“I was teaching tennis for Harry, and then Harry got me into the Richmond Hill Country Club, which is a very large club, and I was a tennis director there,” explained Allaster. “At the same time, Barry Sharp, who was the head of the business program at Niagara College, provided me an opportunity to teach in the adult business program, where I was teaching business law.
“So I would go back and forth between Toronto and Welland, and teach. And once I got to the Richmond Hill Country Club, I was at the Canadian nationals as a private coach, and that’s where Bob Wood of the Ontario Tennis Association (OTA) spotted me, and said ‘we have a job for you’.”
With a chance to work a full-time job, that would also negate her constant travelling, Allaster took Wood up on his offer — officially making her entry into the administrative and governing body environment of tennis. And although she started in membership sales at the OTA, it wasn’t long before she was promoted to director of player development, the very role that would bring her to the 1989 Canada Summer Games in Saskatoon, Sask.
“I can remember the moment of the Opening Ceremony, just being blown away. That was a moment where I thought to myself that ‘wow, this is probably the closest I’ll ever get to an Olympic Games experience’,” recounted Allaster, who at 26 years of age served as the manager for Ontario’s tennis team at Saskatoon 1989. “It was an incredible experience, and it will forever be one of my memorable sporting experiences in my professional career.”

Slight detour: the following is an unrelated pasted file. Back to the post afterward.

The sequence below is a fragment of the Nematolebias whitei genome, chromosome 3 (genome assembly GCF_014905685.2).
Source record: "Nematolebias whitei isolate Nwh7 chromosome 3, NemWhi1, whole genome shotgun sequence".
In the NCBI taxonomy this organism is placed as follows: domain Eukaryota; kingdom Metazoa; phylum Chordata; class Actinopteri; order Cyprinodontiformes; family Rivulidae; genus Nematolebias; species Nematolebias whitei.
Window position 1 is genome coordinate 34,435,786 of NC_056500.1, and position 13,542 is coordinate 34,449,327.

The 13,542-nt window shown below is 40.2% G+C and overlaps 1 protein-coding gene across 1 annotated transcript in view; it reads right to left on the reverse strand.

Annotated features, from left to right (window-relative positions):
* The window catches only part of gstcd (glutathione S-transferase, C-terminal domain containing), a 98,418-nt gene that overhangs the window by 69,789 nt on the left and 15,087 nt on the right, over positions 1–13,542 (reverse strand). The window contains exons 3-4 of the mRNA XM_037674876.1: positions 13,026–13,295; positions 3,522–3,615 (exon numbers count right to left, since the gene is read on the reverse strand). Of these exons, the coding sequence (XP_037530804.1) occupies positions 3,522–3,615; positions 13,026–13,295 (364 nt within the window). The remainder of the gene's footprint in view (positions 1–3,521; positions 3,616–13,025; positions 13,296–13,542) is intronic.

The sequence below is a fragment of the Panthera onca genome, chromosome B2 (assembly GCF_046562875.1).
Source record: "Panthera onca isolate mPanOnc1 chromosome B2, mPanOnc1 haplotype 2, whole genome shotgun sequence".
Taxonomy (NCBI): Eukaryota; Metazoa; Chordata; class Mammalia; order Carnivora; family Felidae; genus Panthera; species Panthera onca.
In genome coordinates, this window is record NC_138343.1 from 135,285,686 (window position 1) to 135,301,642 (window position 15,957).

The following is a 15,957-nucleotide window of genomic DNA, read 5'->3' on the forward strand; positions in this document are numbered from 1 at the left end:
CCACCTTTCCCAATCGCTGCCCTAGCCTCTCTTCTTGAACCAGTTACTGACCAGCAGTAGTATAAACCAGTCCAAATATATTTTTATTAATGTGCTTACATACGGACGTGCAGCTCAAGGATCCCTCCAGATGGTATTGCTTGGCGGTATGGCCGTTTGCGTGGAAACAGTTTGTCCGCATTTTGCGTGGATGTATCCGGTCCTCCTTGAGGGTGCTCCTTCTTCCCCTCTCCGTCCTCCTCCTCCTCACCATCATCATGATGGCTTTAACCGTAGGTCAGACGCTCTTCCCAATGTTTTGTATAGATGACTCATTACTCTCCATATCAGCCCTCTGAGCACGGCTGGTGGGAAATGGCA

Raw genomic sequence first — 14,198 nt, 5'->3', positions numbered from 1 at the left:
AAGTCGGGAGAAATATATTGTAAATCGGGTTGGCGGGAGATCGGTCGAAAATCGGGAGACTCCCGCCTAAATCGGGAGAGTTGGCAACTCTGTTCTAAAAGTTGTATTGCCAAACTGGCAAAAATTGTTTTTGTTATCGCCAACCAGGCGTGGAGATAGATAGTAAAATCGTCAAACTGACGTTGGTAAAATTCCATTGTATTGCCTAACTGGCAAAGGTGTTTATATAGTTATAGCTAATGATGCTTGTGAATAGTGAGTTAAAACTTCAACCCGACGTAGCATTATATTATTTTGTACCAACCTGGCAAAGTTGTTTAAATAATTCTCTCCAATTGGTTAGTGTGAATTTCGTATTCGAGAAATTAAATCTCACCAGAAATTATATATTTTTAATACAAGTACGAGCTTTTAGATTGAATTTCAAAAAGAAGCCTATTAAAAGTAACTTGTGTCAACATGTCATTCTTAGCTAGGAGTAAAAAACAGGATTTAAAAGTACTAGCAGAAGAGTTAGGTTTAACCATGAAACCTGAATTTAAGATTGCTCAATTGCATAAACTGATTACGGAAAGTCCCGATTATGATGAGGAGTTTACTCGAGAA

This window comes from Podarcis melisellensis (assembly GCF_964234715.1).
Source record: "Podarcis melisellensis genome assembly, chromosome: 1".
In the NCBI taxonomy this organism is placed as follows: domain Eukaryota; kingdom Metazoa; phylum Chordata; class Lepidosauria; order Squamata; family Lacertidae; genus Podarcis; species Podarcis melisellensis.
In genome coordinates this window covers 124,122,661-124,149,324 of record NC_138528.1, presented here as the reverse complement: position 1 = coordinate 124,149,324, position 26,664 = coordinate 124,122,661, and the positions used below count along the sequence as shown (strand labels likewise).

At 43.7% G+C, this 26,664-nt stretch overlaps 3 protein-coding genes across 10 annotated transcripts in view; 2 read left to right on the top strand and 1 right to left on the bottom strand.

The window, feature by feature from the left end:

Allaster’s Ontario squad at the 1989 Canada Games was also littered with plenty of talent. In the years that followed their participation in Saskatchewan, all nine of her players wound up playing tennis in the NCAA. Plus, a handful like Monica Mraz, Mandy Wilson and Roy Moscattini, earned All-American honours during their respective collegiate careers. At the same time, the competition in Saskatoon also featured the likes of Jennifer Bishop, Tennis Canada’s future Board Chair, who was making her second Canada Games appearance as a player for her home province of Newfoundland and Labrador.
“That would have been their Olympic moment, because that is what it feels like,” said Allaster of her Ontario players who competed at the Games in 1989. “I’ve now been to several Olympic Games, and the Canada Games are everything like the Olympic Games but in our own country.”
For that reason and more, Allaster is beyond thrilled for the 28th edition of the Canada Games, which are set to be held in her hometown next summer. “I’m incredibly excited for the Niagara Region to host Canada’s best in 2022,” declared the Welland-native. “I think, after the pandemic, this will provide a lot of inspiration to people. They will not only enjoy watching the Games, or volunteering for the Games, but they will be awe of the Canadian athlete’s talent that’s before them.